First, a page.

Cloves are the unopened, dried flower bud of the evergreen Clove Tree in the Myrtle family and native to India.  Resembling tiny nails, their English name is actually derived from the Latin word clavus, which means “nail.”  Early in my education at OU College of Dentistry, I remember getting a whiff of Clove and wondering where the ham was!  I thought the main use for Cloves was ornamentation for studding the Christmas ham.  This decorative spice is actually famous for its oily concentration of eugenol, a medicinal compound with a long history.  For centuries, Cloves have been used as a food preservative to to kill parasites.  That’s part of the reason that they adorn hams.  Cloves complement health!

Biting into a clove can cause an instant rush of localized numbness and has been a toothache aid for centuries.  In the 1980’s when I was in school, it was used in many of the dental cements and gave dental offices their characteristic smell.  The eugenol and other aromatic molecules in the bud make it a seriously penetrating spice.  Oil of clove relieves pain from dental disease and is therapeutic against a host of other ailments.

The many uses for cloves are fascinating.  They are loaded with benefits that help us LIVE YOUNGER:

  1. Since they have “numbing” benefits, they are often used in topical anesthesia and can speed healing in the case of injury to the mouth by boosting circulation of blood vessels in the gums.  They are also beneficial against stomatitis, a painful inflammation of the lining of the mouth, which can be caused by  poor dental hygiene, medication side effects, or poorly-fitting dentures.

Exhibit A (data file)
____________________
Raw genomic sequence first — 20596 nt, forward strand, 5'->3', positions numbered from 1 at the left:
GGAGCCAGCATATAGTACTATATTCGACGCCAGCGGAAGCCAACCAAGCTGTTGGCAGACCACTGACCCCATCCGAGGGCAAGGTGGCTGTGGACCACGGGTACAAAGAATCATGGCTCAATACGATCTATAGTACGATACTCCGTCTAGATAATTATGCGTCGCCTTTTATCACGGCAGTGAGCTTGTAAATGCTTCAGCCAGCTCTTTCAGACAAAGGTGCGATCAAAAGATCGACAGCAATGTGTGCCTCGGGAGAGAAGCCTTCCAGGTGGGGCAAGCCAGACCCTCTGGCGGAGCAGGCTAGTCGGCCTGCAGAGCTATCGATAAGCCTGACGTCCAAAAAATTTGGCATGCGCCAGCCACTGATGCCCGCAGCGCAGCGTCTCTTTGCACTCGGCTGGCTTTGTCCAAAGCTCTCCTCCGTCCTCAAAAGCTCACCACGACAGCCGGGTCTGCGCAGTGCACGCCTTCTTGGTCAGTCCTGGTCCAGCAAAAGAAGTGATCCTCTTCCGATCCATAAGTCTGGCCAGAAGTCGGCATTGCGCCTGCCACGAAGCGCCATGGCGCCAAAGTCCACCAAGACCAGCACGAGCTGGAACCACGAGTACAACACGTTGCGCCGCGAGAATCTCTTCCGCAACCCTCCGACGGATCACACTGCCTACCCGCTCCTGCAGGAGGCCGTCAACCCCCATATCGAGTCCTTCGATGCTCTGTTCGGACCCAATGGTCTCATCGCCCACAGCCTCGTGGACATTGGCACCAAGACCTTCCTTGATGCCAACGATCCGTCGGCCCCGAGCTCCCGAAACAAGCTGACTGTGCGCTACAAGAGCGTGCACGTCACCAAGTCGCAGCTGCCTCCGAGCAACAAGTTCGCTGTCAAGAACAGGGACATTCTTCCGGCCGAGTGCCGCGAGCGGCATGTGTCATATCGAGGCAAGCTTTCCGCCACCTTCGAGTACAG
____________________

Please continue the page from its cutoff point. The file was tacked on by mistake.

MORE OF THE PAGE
2. Cloves are anti-inflammatory.  The eugenol oil, as well as the flavonoids contained in the spice, can reduce inflammation by 15 to 30 percent.
  3. They are small and mighty!  Cloves have an incredible variety of nutrients including Vitamin K, Manganese, Iron, Magnesium, and even Calcium, just to name a few.  
  4. Cloves are versatile.  Great as medicine and to adorn hams, they also make a delicious addition to soups, beans, and chili.  

What other benefits do cloves provide?  Since eugenol has germ-fighting power, it can battle bacteria and viruses throughout the body:

  • Helicobacter pylori are the bacteria responsible for stomach ulcers and are linked to stomach cancer.  The bacteria acts in two ways: it increases the secretion of stomach acid and it weakens the stomach mucous.  The anti-infective powers of clove oil can inhibit the growth of this bacteria in many cases.  Cloves were actually used as early as the 1950’s to treat ulcers.  This may be an option due to the growing antibiotic resistance in the area of H. pylori management.  Talk to your doctor.
  • Herpes Simplex is an infection caused by the Herpes Simplex Virus. There are two types: Type I (causing cold sores) or Type 2 (causing genital herpes).  Japanese researchers found that eugenol was effective in decreasing replication of the virus in both.  
  • As a mosquito repellent, clove oil may be a safer option than DEET. Thai researchers “enlisted” volunteers (be careful what you volunteer for!) to stick their forearms into a dense area of mosquitos.  Clove oil, citronella, and patchouli were used for protection and provided two hours of “complete repellency.”  When retested, clove oil alone provided “100 percent repellency” for four hours.

START SOMEWHERE today to enjoy the fabulous flavors of fresh spices.  Consult a knowledgeable holistic healthcare provider before taking clove oil internally.  Oil of clove relieves pain but remember to “start low and go slow” if you are using it in your mouth.  It can be safely and easily diluted with coconut oil.  Cloves complement health and add zest to food.  LIVE YOUNGER with goodness from the garden.  You can do it.  I will help you.

Cloves Complement Health

Cloves Complement Health